15 college football coaches not living up to their salary in 2017
Fairly or not, the credit — or blame — for good or bad seasons in college football tends to fall on the head coach. When their performances are assessed, their salary is one of the first things that comes up. Salary information for those at public institutions is readily available, and many athletic departments and boosters are willing to pony up big bucks to bring in big-name coaches with an expectations of results. As we’ve seen time and time again, the results don’t necessarily follow, no matter how big a name the coach is.
With that in mind, here’s a look at 15 coaches who haven’t lived up to the expectations of their significant salaries in 2017. Salary data comes from USA Today’s NCAA salary database.
Bret Bielema, Arkansas ($4.2 million)
Bielema is probably getting fired after the season. The Hogs sit dead last in the SEC West with just one conference victory in five tries. With two ranked opponents looming, they may not come up with a second conference win in 2017. Only once has Bielema had a winning conference record with the Razorbacks despite being in the top 20 in terms of salary. He’s wedged firmly between Michigan State’s Mark Dantonio and Oklahoma State’s Mike Gundy on the earnings list — both have had far more success than he ever has at Arkansas.
Tom Herman, Texas ($5.5 million)
Herman was one of the offseason’s bigger hires, and the Longhorns paid big bucks to bring him from Houston to Austin. It would be unfair to expect Herman to engineer a total turnaround in year one, but considering the fact that Texas was in the preseason top 25 and Herman had Houston in the top ten at the end of his first season there, the Longhorns’ 4-5 record has to come as a disappointment. Herman has plenty of time to turn his Texas tenure around, but only seven coaches are making more than him in 2017. The Longhorns would have expected better.
Jimbo Fisher, Florida State ($5.7 million)
Florida State’s campaign started with a season-ending injury to quarterback Deondre Francois, which certainly put Fisher and the Seminoles at a disadvantage from day one. That’s no excuse, though, for a 3-5 season in a year where the College Football Playoff was considered an attainable goal. Fisher has had a lot of success at Florida State, and he’s being paid handsomely for it accordingly. But there is no way the Seminole athletic department can be satisfied with their investment for 2017.
Lovie Smith, Illinois ($3 million)
Smith was a big get for an Illinois program stuck in college football’s wilderness — an established NFL head coach with local ties who could re-establish the Illini football program as nationally relevant for the first time since Ron Zook took them to the Rose Bowl a decade ago. That has not happened. They’re 2-7, still searching for their first Big Ten victory, and Smith’s reputation and name recognition has not translated to on-field success. Considering the $3 million investment they made in him, the poor record will come as a major disappointment to the program.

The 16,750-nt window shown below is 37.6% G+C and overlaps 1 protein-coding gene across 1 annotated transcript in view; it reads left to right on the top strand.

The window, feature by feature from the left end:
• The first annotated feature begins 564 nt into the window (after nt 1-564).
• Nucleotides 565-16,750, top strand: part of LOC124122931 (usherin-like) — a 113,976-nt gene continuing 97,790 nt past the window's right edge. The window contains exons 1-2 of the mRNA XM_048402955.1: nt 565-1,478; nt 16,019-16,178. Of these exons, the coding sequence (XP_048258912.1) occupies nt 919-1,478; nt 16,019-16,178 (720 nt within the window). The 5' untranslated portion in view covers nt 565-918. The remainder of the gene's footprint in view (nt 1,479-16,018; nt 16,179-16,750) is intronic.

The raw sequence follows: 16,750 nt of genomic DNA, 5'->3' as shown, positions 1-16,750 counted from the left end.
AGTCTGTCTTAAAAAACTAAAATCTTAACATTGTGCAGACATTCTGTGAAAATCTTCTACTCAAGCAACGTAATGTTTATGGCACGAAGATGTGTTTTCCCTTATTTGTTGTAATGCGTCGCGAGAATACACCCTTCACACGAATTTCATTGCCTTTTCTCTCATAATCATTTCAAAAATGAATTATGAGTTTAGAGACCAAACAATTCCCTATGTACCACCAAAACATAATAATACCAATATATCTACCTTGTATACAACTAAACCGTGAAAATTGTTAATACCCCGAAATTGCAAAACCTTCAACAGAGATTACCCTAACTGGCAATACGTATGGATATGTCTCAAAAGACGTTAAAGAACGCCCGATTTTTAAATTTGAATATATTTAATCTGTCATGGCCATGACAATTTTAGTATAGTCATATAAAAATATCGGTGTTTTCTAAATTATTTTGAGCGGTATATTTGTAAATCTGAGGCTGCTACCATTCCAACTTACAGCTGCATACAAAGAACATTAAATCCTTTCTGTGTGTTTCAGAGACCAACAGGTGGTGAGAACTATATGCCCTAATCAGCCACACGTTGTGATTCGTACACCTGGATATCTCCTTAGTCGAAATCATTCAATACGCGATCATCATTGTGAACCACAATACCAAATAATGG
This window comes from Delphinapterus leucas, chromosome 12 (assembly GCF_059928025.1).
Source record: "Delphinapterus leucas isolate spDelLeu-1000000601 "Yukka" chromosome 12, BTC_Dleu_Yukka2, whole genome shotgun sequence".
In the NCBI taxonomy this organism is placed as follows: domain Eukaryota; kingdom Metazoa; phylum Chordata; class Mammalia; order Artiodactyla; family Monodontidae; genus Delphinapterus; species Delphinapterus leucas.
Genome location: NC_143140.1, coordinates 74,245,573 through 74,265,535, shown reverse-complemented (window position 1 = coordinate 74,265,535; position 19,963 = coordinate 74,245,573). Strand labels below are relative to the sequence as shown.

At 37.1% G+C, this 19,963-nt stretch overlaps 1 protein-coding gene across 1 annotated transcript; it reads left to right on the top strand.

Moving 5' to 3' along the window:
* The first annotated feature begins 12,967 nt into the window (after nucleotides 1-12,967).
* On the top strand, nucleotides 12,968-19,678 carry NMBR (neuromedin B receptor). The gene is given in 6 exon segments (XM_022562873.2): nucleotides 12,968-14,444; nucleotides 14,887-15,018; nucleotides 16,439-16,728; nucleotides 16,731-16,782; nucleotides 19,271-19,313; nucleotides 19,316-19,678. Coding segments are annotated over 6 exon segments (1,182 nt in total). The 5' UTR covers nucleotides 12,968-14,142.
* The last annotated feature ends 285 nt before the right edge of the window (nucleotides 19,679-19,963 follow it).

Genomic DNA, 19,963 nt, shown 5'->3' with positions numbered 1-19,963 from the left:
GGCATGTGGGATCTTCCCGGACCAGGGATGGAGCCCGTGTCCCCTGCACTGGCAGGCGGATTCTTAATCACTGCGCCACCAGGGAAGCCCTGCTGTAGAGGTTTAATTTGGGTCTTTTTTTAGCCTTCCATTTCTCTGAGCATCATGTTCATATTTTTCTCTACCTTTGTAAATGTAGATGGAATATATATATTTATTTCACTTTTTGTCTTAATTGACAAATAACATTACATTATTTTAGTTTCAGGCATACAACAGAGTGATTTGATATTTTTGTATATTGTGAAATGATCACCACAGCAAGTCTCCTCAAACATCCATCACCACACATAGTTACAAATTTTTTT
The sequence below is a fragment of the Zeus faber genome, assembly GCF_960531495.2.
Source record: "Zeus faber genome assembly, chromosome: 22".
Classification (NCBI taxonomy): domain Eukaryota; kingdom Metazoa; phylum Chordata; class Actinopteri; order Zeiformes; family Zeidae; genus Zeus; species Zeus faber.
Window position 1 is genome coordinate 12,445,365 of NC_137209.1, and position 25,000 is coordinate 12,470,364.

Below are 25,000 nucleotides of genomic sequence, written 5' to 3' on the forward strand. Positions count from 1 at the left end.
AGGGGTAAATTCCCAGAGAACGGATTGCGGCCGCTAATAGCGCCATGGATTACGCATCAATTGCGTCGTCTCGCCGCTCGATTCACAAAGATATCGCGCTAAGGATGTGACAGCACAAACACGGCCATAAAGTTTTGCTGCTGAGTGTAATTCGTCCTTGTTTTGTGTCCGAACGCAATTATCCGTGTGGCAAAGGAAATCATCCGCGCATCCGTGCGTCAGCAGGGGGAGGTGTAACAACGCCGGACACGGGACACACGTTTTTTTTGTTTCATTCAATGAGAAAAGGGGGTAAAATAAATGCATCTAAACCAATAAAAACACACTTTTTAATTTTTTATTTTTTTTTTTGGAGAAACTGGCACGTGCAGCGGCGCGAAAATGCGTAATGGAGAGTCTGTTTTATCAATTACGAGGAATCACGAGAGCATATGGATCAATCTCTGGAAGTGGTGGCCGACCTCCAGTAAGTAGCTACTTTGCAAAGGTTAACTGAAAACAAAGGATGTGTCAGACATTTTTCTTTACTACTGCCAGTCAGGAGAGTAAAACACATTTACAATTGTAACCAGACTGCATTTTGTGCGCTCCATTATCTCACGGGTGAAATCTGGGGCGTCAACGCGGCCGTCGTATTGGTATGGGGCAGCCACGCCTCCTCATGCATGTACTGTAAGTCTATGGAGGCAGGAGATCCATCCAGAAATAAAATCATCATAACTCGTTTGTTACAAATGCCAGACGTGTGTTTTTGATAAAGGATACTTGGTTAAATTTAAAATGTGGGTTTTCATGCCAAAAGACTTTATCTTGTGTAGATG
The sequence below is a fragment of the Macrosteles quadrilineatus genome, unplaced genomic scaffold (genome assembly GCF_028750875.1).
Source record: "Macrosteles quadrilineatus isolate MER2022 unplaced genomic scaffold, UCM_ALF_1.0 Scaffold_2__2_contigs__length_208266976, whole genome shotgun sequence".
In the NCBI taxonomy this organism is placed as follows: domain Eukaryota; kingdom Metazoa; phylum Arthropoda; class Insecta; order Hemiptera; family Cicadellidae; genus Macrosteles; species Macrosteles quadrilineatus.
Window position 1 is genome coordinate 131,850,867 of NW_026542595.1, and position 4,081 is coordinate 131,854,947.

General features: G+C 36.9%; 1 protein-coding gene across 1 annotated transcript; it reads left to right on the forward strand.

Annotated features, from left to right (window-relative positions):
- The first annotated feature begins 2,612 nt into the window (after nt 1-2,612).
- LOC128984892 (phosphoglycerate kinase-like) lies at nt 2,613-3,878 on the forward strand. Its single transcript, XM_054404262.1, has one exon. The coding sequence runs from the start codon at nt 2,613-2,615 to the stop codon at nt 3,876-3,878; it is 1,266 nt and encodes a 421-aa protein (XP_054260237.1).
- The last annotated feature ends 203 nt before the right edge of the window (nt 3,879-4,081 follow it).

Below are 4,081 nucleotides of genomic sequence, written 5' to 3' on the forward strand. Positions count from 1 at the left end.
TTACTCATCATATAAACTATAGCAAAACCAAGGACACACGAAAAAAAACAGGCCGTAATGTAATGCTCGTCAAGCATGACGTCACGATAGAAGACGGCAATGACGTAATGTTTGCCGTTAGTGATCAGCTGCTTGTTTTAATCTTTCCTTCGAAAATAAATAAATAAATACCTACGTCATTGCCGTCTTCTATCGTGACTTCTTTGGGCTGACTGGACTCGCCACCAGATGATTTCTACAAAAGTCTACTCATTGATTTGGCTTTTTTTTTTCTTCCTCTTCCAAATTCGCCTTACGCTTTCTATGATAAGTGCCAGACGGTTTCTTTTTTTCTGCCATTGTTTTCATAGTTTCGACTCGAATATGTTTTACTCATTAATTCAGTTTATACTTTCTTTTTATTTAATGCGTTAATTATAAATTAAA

Butch Jones, Tennessee ($4.1 million)
Another coach likely out the door, Jones is still seeking his first SEC win of the season, having won four mediocre non-conference games while losing all five of his SEC tilts. Jones is one of the select group of 20 head coaches making upwards of $4 million a year. He’s earned nothing close to it in 2017. His Tennessee team has regressed in a big way after consecutive nine-win seasons. He will likely pay for it with his job at season’s end.
Jim Harbaugh, Michigan ($7 million)
Perhaps it’s a bit unfair for Harbaugh, who sits comfortably at 7-2 in year three of his reign in Ann Arbor, to make an appearance here. After all, he took over a moribund program and instantly made them relevant again. However, he’s the third-highest paid coach in the nation. Both Nick Saban and Dabo Swinney ahead of him, and Urban Meyer behind him, have national titles to their name. Harbaugh sits at fourth in the Big Ten East and looks set to miss out on the playoff yet again. At $7 million, the Wolverines are paying for more than this.
Kevin Sumlin, Texas A&M ($5 million)
There’s a reason at least one regent was so eager to see the back of Sumlin early in the season. Sumlin is overseeing a stagnant Texas A&M program and having his worst season at the school so far, sitting at just 5-4 through nine games, including a disastrous early-season collapse against UCLA. Sumlin is likely on his way out at season’s end, and with good reason. He’s the tenth-highest paid coach in America, and he hasn’t delivered results befitting someone so well-compensated.
Kliff Kingsbury, Texas Tech ($3.5 million)
$3.5 million was a lot of money to pay a young rookie head coach, and thus far, Kingsbury hasn’t really repaid the faith showed to him by the Texas Tech athletic department. The Red Raiders have been a total non-factor in the Big 12 in 2017, going just 1-5, which will ensure that in five years as Tech head coach, Kingsbury still will not have led the squad to a winning conference record. Kingsbury’s salary keeps rising while his win totals haven’t been. You have to wonder how many more seasons Tech is willing to give him at this point.